The 40-year-old mystery of Smutty Smiff and the missing Rockabilly bass

Several hours after Mr. Ulrich saw the bass, the phone rang at pawnshop H. Schoenberg. It was Smutty, who was calling extensively from Iceland, where he now lives. At 62, he is a father, married with sons aged 10 and 14, a model daughter of 23 and a mortgage. He works in a homeless shelter with IV drug addicts and is the host of a radio show called Devil’s Jukebox. Every now and then he will play a concert.

When a member of the pawnshop responded, Smutty, trying to suppress his anger, gave them his birth name, Stephen Dennis Smith, lest Mr Vidal take his call.

But Mr. Vidal took the call.

Smutty told him the story of the bass volley and how he wanted to get it back.

But Mr. Vidal has his own story.

He was 19 when Smutty’s bass was stolen and was a bassist himself. One day he was on his way to his girlfriend’s house in Hoboken with his electric Fender Precision, after playing with a church orchestra. “There were these garages where all these guys used to hang out,” he recalls. “So one of them stops me and says, ‘Hey, look at this. “”

In the garage was Smutty’s bass. Mr Vidal had never seen the Rockats and had never heard the name Smutty Smiff. And even though it was only a 10-minute train ride from PATH, Manhattan’s music scene was not part of Mr. Vidal’s world. He stayed close to Hudson County, including the downtown Jersey City neighborhood where he grew up, and the storefront church where he and his band mates played Spanish gospel music every Sunday. They once took the chords and bassline from Kiss’s disco hit “I Was Made for Lovin ‘You” and reconfigured it for church services. “The manager kept turning down the volume,” he recalls.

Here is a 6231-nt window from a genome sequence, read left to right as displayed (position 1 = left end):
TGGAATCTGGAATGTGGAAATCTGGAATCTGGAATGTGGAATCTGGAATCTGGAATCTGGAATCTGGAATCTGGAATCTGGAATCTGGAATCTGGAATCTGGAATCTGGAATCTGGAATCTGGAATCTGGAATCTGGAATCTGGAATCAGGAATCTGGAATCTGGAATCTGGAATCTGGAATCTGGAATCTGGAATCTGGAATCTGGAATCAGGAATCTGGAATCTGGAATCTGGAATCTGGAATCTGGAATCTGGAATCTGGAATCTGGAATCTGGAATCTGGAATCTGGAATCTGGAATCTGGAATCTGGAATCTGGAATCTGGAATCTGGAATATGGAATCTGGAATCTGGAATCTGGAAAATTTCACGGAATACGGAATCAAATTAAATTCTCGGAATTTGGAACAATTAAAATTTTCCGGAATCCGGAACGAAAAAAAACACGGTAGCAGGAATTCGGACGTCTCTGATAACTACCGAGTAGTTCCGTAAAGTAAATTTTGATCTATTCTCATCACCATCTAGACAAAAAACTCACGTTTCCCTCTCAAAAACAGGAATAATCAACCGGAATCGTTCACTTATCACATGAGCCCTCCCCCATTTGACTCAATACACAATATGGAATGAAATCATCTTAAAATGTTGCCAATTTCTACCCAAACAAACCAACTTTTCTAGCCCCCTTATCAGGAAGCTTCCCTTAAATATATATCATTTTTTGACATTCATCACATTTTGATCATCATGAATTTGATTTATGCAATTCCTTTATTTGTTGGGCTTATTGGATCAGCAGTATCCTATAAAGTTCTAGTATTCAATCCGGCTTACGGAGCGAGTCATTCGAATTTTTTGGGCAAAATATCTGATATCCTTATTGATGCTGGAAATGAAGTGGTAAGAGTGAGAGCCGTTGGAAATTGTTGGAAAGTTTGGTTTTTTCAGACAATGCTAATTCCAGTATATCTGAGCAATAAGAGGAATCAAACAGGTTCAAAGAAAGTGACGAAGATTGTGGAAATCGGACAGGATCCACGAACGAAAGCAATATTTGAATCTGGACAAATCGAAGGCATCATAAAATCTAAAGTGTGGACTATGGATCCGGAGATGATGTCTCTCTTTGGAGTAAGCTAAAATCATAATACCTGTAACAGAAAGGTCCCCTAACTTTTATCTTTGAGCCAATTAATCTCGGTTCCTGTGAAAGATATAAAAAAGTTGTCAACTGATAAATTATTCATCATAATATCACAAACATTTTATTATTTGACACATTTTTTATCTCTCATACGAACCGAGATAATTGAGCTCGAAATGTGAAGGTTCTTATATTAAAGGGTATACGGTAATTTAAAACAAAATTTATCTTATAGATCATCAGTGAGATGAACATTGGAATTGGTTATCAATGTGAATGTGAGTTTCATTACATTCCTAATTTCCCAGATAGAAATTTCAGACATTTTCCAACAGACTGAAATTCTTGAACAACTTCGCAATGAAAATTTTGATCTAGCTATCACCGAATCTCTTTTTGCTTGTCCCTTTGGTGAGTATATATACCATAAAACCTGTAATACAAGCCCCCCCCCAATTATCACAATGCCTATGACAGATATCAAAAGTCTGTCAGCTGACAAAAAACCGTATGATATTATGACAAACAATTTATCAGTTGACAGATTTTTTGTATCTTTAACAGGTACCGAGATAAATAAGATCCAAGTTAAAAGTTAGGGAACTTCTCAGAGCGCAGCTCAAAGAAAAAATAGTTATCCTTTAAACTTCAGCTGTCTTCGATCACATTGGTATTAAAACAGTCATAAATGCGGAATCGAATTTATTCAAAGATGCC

Mr. Vidal didn’t have a lot of money, but he wanted to learn standing bass, so he traded in his Precision for stand-up. The new bass moved with him from place to place over the years, first to Elizabeth and then to Roselle. In 1986, Mr Vidal was working in Jersey City at a toy store when the owner of the pawnshop next door offered him a job there. Mr. Vidal learned the trade and eventually bought the business.

Because pawn shops can be a magnet for stolen goods, Mr Vidal said he worked closely with the Jersey City Police Department, reporting every item purchased, requesting photo ID and a social security number to each seller, all recorded in a national database. When a hot object appears, the police step in. “Nowadays, only a stupid thief would come to a pawnshop,” Vidal said. “They would get caught immediately. “

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